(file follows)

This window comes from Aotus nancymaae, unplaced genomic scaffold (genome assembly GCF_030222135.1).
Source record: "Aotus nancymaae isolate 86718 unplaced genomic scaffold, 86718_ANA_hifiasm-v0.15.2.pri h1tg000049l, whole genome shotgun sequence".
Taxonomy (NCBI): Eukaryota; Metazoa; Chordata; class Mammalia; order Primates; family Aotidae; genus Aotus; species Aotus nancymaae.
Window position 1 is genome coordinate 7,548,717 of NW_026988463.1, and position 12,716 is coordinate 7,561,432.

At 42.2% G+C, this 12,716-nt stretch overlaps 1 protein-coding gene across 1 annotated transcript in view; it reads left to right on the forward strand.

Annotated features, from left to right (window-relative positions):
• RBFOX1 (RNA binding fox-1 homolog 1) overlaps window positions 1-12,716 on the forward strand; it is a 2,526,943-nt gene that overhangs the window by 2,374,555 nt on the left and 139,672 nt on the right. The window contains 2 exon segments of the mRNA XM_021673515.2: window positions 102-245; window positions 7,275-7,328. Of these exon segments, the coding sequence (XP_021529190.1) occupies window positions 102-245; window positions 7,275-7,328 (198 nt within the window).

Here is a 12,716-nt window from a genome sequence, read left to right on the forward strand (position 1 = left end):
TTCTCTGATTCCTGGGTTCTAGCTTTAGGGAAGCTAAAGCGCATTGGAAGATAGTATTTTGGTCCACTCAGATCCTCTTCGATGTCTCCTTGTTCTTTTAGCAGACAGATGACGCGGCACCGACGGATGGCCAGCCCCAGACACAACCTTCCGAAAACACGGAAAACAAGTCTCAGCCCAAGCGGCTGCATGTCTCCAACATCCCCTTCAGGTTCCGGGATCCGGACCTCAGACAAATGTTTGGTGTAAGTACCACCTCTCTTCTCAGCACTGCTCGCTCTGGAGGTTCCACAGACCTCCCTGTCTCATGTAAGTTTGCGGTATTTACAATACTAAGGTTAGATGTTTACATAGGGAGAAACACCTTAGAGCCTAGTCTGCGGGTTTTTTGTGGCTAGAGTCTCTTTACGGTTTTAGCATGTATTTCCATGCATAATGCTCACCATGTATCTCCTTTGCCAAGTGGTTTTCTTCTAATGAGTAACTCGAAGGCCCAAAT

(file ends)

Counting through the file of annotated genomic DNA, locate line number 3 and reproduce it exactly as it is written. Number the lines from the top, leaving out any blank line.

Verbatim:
Taxonomy (NCBI): Eukaryota; Metazoa; Chordata; class Mammalia; order Primates; family Aotidae; genus Aotus; species Aotus nancymaae.